EX: FSF supports tens of projects promoting tolerance and multicultural activities in sports (in 2004 with 50 000 euros provided by the Ministry of Education and Culture.)

6.  Other domestic responsibilities of importance for ICD

The concerted action programme concerning the Roma population involves complementary action with several Ministries:

  • The Ministry of Education and Culture: subsidizes activities of Roma organisations, e.g. Romani language clubs for children.
  • The Ministry of Labour strengthens the knowledge base of the employment offices by appointing special contact persons for Roma people.
  • The Advisory Board (see 1.) concentrates on the pre-school education of the Roma children through national recommendations and projects funded by the Ministry of Social Affairs and Health.
  • The Ministry of Social Affairs and Health publishes information brochures on Roma people in Finland and other material for the Roma.

Civil Society (EX):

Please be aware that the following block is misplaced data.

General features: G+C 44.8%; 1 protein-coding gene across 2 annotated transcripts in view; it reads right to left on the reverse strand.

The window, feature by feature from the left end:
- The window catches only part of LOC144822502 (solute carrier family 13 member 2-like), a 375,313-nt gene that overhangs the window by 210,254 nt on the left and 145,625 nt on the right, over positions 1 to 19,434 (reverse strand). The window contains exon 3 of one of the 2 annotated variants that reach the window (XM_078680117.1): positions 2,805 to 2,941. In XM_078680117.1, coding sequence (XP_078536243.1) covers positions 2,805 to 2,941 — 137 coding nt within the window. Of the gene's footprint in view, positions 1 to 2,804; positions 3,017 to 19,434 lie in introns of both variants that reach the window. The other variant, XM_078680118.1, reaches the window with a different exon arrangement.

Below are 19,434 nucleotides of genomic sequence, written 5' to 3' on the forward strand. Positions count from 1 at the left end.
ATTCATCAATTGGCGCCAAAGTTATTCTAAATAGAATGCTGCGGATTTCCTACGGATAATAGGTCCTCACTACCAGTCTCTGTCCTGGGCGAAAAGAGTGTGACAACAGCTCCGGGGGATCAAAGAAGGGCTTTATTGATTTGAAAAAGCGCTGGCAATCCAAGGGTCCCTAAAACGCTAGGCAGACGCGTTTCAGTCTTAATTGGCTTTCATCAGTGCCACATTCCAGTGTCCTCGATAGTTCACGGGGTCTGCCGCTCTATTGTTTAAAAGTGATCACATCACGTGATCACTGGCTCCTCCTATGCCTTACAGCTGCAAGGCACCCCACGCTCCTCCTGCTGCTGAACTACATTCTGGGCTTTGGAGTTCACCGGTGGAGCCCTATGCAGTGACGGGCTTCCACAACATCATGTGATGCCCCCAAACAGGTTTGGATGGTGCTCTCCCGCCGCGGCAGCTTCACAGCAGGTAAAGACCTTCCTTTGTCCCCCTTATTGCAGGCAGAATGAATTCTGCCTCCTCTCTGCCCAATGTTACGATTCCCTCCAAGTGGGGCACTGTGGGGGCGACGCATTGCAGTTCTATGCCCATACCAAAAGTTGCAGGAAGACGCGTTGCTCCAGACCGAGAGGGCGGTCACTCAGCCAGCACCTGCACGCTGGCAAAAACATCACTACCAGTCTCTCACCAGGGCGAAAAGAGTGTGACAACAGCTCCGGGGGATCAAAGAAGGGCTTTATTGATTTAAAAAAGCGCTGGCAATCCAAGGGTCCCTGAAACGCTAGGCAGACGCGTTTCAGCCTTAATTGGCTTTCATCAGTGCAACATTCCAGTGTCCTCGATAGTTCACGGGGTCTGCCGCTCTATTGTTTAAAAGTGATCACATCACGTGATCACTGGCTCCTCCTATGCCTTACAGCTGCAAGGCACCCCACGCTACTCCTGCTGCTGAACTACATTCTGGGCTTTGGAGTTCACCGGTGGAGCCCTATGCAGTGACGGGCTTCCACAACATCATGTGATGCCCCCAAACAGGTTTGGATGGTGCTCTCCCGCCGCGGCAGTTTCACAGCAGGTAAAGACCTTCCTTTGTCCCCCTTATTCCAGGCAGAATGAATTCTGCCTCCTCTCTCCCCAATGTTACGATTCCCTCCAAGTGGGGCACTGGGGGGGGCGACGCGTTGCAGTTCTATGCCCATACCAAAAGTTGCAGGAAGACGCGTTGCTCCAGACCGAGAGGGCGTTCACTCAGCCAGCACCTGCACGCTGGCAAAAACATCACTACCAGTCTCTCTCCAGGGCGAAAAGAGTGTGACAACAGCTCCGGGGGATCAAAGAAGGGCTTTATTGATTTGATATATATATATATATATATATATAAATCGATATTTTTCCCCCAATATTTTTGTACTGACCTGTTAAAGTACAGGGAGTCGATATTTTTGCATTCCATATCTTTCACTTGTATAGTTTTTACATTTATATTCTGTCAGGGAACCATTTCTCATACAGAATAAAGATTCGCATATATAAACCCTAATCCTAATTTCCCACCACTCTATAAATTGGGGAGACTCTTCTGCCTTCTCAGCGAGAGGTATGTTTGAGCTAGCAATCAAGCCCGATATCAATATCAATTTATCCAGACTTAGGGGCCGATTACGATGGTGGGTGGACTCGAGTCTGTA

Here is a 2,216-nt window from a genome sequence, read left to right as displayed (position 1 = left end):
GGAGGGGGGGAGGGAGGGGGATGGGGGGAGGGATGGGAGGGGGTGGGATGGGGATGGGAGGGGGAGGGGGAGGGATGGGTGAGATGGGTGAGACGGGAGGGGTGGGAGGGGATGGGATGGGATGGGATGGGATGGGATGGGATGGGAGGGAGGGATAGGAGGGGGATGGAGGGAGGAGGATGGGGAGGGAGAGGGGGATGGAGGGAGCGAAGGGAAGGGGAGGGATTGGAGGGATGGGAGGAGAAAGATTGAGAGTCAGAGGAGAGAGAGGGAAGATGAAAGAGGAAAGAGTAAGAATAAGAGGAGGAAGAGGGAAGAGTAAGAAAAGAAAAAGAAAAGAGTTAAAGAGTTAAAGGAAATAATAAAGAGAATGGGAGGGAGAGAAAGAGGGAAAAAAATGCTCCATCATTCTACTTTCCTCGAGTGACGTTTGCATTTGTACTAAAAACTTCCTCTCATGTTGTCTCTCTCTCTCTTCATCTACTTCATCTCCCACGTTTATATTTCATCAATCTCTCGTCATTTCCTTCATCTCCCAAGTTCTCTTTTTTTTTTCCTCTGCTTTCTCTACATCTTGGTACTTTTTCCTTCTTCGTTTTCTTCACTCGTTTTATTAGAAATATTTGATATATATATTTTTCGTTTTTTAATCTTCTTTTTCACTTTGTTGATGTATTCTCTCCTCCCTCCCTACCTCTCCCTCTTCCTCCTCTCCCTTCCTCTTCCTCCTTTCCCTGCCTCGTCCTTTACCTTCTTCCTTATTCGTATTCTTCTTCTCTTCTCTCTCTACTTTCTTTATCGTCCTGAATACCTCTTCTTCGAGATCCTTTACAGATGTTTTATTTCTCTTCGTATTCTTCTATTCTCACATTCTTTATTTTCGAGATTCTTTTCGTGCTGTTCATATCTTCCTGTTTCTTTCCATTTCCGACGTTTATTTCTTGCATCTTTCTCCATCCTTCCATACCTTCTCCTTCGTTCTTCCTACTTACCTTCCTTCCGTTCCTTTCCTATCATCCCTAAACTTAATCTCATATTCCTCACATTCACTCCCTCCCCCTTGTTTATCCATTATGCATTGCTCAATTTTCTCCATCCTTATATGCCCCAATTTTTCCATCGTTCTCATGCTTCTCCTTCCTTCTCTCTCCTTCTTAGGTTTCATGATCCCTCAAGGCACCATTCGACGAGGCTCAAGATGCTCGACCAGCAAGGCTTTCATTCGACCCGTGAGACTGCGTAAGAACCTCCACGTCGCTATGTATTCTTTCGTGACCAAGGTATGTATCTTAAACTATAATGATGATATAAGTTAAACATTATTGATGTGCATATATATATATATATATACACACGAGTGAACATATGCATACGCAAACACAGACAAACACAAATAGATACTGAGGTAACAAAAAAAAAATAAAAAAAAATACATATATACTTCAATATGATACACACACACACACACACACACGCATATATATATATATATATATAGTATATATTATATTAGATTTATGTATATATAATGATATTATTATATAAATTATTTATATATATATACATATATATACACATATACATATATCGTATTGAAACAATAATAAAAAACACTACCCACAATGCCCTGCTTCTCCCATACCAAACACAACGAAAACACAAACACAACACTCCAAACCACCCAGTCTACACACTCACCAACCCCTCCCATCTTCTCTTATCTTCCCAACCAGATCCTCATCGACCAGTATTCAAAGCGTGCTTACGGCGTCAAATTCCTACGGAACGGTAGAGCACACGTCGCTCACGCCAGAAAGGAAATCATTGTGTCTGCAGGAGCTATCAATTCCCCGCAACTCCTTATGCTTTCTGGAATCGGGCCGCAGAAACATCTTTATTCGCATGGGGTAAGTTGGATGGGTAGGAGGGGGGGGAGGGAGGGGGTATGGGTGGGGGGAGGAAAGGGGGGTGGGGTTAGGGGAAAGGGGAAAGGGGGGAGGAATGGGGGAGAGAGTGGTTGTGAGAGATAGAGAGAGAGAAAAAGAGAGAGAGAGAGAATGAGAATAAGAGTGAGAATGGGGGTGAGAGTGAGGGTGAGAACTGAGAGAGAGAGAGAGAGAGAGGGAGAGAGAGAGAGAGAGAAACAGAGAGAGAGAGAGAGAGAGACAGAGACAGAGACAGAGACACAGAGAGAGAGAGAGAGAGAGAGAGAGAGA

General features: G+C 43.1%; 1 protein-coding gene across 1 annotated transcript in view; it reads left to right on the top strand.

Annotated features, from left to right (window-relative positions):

RASMUS, the Finnish network against racism
(http://www.rasmus.fi/)

National network consisting of actors which promote multiculturality and human rights. The Finnish League for Human Rights acts as its coordinator and secretariat.

The Finnish Red Cross
(http://www.redcross.fi/)

In 2003, this large civic organisation launched the nation-wide campaign Diversity starts from us in order to promote diversity. Events organised by local Red Cross groups included, for instance, a seminar about humanitarian law and racism in Kotka, an international sports day in Oulu, an anti-racist march in Helsinki and a declaration for tolerance in Turku and a school children event in Tampere.

PLUS:

TV programmes such as Ähläm Sähläm and Mogadishu Avenue have handled difficult issues like prejudice towards multicultural and multinational people through the means of humour and acting, without forgetting serious aspects of these affairs. The problem with these programmes however is that they have not been written or directed by immigrants themselves.

7.  Trans-border / International ICD programmes

Ministry for Foreign Affairs
(http://formin.finland.fi/)

KEPA
(http://www.kepa.fi/)

Service Centre for Development Cooperation, is a service base and umbrella organisation for Finnish NGOs interested in development work. It organises a big multicultural festival ‘World in a Village'.